This lawsuit ensued, wherein Relator alleges that " Microsemi violated the [FCA] by causing WEDC and other subsidiary entities or corporate divisions to make false claims for payment for shipment of ITAR- and EAR-protected components for use in numerous military programs, while Microsemi was simultaneously exporting protected technical data through a single Microsemi network domain, without legal authority." AC (Doc. 38) at 21, ¶ 26. Relator claims that during his employment with WEDC, he discovered that WEDC had violated the FCA " from at least 2009 and was continuing to do so when he departed in May 2011. ( Id. at 9-10, ¶ 6). Tracking the language of the FCA, Relator alleges that " [b]y knowingly seeking payment for goods where Microsemi violated the contractual and legal requirements governing the export of defense articles and services, Microsemi presented or caused false claims to be presented by WEDC, . .., for payment or approval and used or caused to be used false statements or records material to false or fraudulent claims, all in violation of 31 U.S.C. § § 3729(a)(1)(A) and (a)(1)(B)." ( Id. at 11, ¶ 9). Relator alleges " actual damages to the United States from 2008 until 2011 of " approximate[ly] . . . $1.6 billion or more." ( Id. at 41, ¶ 66).

         II. Discussion

         A. Governing Legal Standards

         The Ninth Circuit has held that " [t]he heightened pleading standard of Rule 9(b) governs FCA claims." Cafasso v. Gen. Dynamics C4 Sys., Inc., 637 F.3d 1047, 1054 (9th Cir. 2011) (citing Bly-- Magee v. California, 236 F.3d 1014, 1018 (9th Cir. 2001)). " Rule 9(b) provides that '[i]n alleging fraud or mistake, a party must state with particularity the circumstances constituting fraud or mistake.'" Id. (at 1054-1055) (quoting Fed.R.Civ.P. 9(b)). " To satisfy Rule 9(b), a pleading must identify 'the who, what, when, where, and how of the misconduct charged,' as well as 'what is false or misleading about [the purportedly fraudulent] statement, and why it is false.'" Id. at 1055 (quoting Ebeid ex rel. United States v. Lungwitz, 616 F.3d 993, 998 (9th Cir. 2010) (internal quotation marks and citations omitted)). Rule 9(b)'s particularity requirement serves several purposes. It " give[s] notice to defendants of the specific fraudulent conduct against which they must defend[; ] it also " deter[s] the filing of complaints as a pretext for the discovery of unknown wrongs[.]" Bly-Magee, 236 F.3d at 1018) (internal quotation marks and citations omitted). In this way, too, defendants are " protect[ed] . . . from the harm that comes from being subject to fraud charges[.]" Id. (internal quotations, citations and alternations omitted). Finally, Rule 9(b) " prohibits plaintiffs from unilaterally imposing upon the court, the parties and society enormous social and economic costs absent some factual basis." Id. (internal quotation marks and citations omitted).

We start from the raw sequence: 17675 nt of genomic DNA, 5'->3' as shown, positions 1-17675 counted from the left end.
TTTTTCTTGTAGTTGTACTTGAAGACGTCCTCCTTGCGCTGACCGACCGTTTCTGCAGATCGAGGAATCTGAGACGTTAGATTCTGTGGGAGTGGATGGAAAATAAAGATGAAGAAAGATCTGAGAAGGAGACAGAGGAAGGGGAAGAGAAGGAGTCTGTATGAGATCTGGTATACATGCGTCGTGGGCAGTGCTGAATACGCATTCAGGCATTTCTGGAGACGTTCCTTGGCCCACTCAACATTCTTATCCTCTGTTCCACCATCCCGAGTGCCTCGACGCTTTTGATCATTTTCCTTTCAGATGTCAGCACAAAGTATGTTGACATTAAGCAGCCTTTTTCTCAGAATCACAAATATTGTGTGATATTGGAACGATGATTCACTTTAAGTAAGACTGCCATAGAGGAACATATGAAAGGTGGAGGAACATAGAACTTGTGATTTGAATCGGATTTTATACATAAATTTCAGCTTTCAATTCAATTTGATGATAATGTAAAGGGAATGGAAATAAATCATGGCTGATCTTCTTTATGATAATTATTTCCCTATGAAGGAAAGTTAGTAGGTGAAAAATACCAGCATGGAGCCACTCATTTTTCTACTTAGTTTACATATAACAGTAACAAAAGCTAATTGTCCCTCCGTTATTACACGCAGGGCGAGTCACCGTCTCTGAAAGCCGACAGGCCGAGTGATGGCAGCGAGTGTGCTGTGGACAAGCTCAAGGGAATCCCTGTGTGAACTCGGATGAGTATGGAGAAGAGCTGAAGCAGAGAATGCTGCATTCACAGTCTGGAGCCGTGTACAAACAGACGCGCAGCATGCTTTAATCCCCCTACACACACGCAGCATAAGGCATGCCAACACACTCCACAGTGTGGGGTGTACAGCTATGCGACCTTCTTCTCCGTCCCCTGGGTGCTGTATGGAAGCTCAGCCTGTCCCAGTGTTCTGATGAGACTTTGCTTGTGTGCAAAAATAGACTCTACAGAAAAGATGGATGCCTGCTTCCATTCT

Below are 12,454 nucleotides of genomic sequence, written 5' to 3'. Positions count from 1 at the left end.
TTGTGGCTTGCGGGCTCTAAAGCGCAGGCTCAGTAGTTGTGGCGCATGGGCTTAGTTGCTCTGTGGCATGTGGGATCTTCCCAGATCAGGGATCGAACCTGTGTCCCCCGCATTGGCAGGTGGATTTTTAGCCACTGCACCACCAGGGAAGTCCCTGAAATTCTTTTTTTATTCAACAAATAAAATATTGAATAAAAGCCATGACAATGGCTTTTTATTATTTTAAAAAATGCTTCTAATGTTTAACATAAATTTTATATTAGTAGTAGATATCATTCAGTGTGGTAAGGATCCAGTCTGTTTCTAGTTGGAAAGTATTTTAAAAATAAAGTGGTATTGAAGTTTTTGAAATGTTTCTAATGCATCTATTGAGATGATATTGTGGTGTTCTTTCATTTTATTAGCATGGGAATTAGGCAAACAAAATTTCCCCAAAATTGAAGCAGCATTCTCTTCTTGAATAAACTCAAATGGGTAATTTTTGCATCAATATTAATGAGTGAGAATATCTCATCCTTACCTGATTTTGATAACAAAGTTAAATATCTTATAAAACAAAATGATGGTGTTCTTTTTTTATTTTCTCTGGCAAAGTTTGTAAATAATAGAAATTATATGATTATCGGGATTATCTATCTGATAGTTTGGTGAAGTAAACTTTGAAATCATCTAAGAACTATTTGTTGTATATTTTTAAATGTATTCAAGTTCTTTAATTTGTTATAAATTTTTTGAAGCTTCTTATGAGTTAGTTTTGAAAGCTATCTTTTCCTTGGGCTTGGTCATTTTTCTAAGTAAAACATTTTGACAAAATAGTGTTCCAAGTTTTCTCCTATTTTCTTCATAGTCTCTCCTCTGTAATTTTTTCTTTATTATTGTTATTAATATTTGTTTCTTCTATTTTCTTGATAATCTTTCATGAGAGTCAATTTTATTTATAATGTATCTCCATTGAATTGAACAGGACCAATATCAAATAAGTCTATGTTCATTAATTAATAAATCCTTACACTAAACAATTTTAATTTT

" Because Rule 8(a) requires the pleading of a plausible claim," the Ninth Circuit in Cafasso, held " that claims of fraud or mistake--including FCA claims--must, in addition to pleading with particularity, also plead plausible allegations." Cafasso, 637 F.3d at 1055 (citation omitted). This is in keeping with the view that a motion to dismiss a complaint under Rule 9(b) for failure to plead fraud with the particularity, is the " functional equivalent" of a Rule 12(b)(6) motion for failure to state a claim. Vess v. Ciba-Geigy Corp. USA, 317 F.3d 1097, 1107 (9th Cir. 2003). For these reasons, and because Defendants are seeking dismissal under both Rule 9(b) and Rule 12(b)(6), the Court will outline the pleading standards of Rule 12(b)(6) as well.

         A motion to dismiss pursuant to Rule 12(b)(6) challenges the legal sufficiency of a complaint. Ileto v. Glock, Inc., 349 F.3d 1191, 1199-1200 (9th Cir. 2003). A complaint must contain a " short and plain statement showing that the pleader is entitled to relief[.]" Fed.R.Civ.P. 8(a)(2). " All that is required are sufficient allegations to put defendants fairly on notice of the claims against them." McKeever v. Block, 932 F.2d 795, 798 (9th Cir. 1991). Rule 8 requires " more than an unadorned, the-defendant-unlawfully-harmed-me accusation[,]" however. Iqbal, 556 U.S., at 678 (citing Bell Atlantic Corp. v. Twombly, 550 U.S. 544, 555, 127 S.Ct. 1955, 167 L.Ed.2d 929 (2009)). A complaint that provides " labels and conclusions" or " a formulaic recitation of the elements of a cause of action will not do." Twombly, 550 U.S. at 555. Nor will a complaint suffice if it presents nothing more than " naked assertions" without " further factual enhancement." Id. at 557.

         A complaint need not contain detailed factual allegations to avoid a Rule 12(b)(6) dismissal, but it must plead " enough facts to state a claim to relief that is plausible on its face." Twombly, 550 U.S., at 570. " A complaint has facial plausibility when the plaintiff pleads factual content that allows the court to draw the reasonable inference that the defendant is liable for the misconduct alleged." Iqbal, 556 U.S., at 678 (citing Twombly, 550 U.S., at 556). " The plausibility standard is not akin to a 'probability requirement,' but it asks for more than a sheer possibility that defendant has acted unlawfully." Id. " Where a complaint pleads facts that are merely consistent with a defendant's liability, it stops short of the line between possibility and plausibility of entitlement to relief." Id. (internal quotation marks and citation omitted).